Malware (malicious software) is a term used to describe any program or code that is created with the intent to do harm to a computer, network, or server. Common types of malware include viruses, ransomware, keyloggers, trojans, worms and spyware.
Malware works in different ways, but most start by ensuring a means of persistent access to a system so adversaries can slip into the network any time they like. Once inside, the malware takes control of the system with the purpose of communicating back to its original sender. The information it communicates may be sensitive data, intellectual property, captured keystrokes, images from a device’s camera, etc.
A Brief History of Malware
The idea of self-reproducing software goes back to 1949, when a mathematician named John Von Neuman theorized that “computing machines” could use elements in their environments to modify themselves.
“I’M THE CREEPER: CATCH ME IF YOU CAN.”
About 20 years later, that idea was put to the test when Bob Thomas, an engineer at BBN Technologies, wrote a program that infected DARPA computers and caused them to display the message, “I’m the creeper: catch me if you can.”
Another 10 years passed before malware made a real impact on the world. In 1988, a college student named Robert Morris wrote a program that became known as the “Morris Worm.” Although its author stated that his intent was to test internet security flaws, the worm spread with such rapidity and was so hard to stop that it ultimately caused between $100K and $10M in damages. Morris was tried and convicted under the Computer Fraud and Abuse Act and sentenced to a fine, probation, and 400 hours of community service.
At the turn of the century, malware not only became more prevalent but continued to evolve as well. The growing worldwide web offered new and lucrative opportunities to monetize malware. Malicious toolkits, email worms, phishing schemes and other methods of delivery spread online at a rampant pace.
Since 2010, malware has gone through yet another evolution. The targets of malware attacks have also expanded beyond just individual consumers and their desktops to organizations and Internet of Things (IoT) devices. In recent years, nation-state and eCrime actors have focused on more sophisticated, large-scale attacks – what we now refer to as Big Game Hunting.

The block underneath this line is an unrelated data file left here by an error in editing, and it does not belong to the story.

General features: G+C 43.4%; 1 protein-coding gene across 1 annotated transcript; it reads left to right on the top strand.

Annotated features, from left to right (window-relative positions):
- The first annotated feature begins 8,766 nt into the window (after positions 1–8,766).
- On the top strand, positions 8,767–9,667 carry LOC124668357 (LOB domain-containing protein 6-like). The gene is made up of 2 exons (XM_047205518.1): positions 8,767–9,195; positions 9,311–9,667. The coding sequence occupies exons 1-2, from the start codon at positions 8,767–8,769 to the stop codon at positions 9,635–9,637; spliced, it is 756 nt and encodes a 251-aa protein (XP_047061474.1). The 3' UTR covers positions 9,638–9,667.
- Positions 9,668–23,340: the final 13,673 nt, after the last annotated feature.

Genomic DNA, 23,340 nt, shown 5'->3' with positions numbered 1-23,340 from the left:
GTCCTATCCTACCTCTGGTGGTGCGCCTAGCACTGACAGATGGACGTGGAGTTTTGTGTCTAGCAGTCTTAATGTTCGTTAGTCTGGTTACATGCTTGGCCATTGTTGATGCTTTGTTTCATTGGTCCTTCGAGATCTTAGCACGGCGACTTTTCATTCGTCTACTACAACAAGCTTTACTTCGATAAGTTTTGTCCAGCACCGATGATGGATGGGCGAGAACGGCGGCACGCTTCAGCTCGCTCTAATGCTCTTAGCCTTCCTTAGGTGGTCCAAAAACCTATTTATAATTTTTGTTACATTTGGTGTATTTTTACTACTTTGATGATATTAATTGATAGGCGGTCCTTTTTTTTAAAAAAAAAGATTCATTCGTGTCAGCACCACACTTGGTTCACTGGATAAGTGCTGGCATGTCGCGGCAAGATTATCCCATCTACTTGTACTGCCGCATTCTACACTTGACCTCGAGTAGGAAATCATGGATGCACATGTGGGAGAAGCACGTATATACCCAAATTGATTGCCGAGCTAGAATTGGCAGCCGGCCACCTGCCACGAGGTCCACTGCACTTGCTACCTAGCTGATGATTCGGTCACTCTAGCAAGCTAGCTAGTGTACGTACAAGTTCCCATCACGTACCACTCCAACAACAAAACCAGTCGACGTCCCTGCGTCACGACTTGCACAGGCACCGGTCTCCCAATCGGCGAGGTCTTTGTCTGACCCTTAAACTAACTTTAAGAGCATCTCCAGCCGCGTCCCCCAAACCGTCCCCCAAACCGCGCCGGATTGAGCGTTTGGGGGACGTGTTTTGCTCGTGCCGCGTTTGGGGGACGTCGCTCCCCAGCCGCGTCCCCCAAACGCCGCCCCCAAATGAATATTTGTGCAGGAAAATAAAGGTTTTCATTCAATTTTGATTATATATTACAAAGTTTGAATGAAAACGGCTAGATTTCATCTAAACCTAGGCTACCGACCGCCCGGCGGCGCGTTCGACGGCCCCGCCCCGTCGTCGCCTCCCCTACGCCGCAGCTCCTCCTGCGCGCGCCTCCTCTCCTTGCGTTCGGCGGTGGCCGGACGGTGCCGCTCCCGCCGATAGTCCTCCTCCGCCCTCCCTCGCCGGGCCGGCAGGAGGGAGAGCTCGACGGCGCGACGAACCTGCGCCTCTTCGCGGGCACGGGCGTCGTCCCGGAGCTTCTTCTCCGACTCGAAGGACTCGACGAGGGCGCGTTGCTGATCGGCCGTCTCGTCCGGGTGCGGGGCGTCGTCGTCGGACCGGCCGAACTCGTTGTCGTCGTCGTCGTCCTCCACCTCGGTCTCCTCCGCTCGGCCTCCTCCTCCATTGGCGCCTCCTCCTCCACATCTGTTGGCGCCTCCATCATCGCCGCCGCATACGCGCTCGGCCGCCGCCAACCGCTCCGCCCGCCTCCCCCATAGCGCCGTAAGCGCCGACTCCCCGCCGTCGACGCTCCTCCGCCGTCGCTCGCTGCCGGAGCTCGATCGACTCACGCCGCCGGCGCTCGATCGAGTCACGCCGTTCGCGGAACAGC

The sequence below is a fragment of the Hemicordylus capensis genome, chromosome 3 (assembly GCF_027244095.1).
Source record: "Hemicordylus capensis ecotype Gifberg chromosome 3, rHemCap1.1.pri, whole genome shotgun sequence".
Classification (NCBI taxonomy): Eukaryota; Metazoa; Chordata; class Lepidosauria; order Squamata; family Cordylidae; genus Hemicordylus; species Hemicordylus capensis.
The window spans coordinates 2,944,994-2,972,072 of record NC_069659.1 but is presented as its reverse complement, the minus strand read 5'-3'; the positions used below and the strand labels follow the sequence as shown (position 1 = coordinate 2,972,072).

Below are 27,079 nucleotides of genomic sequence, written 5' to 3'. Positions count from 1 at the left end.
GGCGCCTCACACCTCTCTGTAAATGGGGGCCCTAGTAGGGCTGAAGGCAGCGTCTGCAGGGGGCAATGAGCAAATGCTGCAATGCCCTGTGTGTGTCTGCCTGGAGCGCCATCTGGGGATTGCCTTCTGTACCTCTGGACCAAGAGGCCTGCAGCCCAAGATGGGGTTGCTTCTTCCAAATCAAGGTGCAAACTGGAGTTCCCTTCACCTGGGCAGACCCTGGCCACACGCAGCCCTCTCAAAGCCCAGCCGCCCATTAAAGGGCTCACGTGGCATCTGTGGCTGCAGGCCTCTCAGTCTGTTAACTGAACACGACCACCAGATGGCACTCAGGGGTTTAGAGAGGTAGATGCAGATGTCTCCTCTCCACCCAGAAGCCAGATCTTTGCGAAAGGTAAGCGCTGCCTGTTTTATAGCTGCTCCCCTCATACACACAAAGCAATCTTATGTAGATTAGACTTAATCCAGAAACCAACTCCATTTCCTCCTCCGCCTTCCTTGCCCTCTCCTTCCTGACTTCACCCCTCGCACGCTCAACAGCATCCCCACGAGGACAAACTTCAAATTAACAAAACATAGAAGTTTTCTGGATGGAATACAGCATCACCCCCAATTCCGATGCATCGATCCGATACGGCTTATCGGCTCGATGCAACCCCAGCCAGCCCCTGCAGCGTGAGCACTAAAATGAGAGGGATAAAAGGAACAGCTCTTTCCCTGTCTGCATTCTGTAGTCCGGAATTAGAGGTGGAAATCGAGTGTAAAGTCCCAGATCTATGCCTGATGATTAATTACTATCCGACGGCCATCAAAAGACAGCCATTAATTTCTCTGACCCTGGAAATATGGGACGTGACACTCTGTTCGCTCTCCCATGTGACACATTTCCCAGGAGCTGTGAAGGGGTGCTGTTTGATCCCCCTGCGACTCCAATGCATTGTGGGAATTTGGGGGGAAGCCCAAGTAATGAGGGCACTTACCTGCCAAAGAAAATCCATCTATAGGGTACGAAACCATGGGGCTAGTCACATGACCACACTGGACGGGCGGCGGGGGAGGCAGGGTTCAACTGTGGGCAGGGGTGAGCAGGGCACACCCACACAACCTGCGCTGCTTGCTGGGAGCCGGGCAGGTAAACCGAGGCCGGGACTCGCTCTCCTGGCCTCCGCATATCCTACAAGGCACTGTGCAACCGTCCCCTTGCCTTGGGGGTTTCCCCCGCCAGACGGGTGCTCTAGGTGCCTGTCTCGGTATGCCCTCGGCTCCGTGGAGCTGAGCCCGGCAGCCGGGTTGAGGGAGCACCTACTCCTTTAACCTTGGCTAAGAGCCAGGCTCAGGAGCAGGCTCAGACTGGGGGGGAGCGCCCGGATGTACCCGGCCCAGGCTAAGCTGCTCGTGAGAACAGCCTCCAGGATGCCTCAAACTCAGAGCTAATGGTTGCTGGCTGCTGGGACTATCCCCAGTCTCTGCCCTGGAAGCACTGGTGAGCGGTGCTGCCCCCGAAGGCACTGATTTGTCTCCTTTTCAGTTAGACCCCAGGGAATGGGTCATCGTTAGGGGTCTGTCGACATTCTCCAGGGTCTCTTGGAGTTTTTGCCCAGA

The history of malware shows that malicious software is unlikely to stagnate in the future. Adversaries will continue to modify their tactics to evade prevention solutions that lag behind the times – making next-generation technologies more important than ever.
What Does Malware Do?
In the years since the Morris Worm debuted, adversaries have applied a great deal of creativity to the concept of malware, coming up with new types of attacks as enterprise technology has evolved. The most common types of malware today are:
Detecting and Removing Malware
Because malware is varied and always evolving, the only way to prevent it is to take a multi-pronged approach driven by constant innovation. Traditional Antivirus (AV) is simply no longer effective. Organizations need to get ahead of their adversaries by stopping malware before it infects their systems.
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Why Traditional AV Doesn’t Stop Malware
Traditional AV compares suspected threats to a list of known threats by looking for Indicators of Compromise (IOCs), which are small pieces of code that are like digital fingerprints. This approach no longer works because no matter how promptly antivirus vendors update their signature databases, they can’t keep up with the pace at which new malware is emerging.
That leaves organizations in the weak position of always being a step behind their adversaries, only able to react to attacks and never able to proactively prevent them.
Malware Protection Needs a Next-Gen Solution
The Falcon platform uses a unique and integrated combination of methods to prevent and detect known malware, unknown malware, and fileless malware (which looks like a trusted program). These methods include machine learning, exploit blocking, behavioral analysis, and blacklisting.
Falcon uses machine learning to block malware without using signatures. Instead, it relies on mathematical algorithms to analyze files and can protect the host even when it is not connected to the internet.
But malware does not always come in the form of a file that can be analyzed by machine learning. Some types of malware may be deployed directly into memory through the use of exploit kits. To defend against these, Falcon provides an exploit blocking function that adds another layer of protection.
What about fileless malware that doesn’t use an exploit kit, such as certain types of ransomware? To protect systems against these threats, Falcon uses IOAs, which look across both legitimate and suspicious activities to detect stealthy chains of events that indicate malware infection attempts. Most IOAs can prevent non-malware attacks as well.
Falcon also allows organizations to blacklist applications, automatically preventing them from running anywhere in the organization.
Watch the video below to get a firsthand look at how the Falcon Platform stops malware in its tracks:
These powerful methods work together in Falcon to produce an integrated approach that effectively protects against most malware and breaches. Take a tour of the Falcon Platform or experience it yourself today with a free trial.
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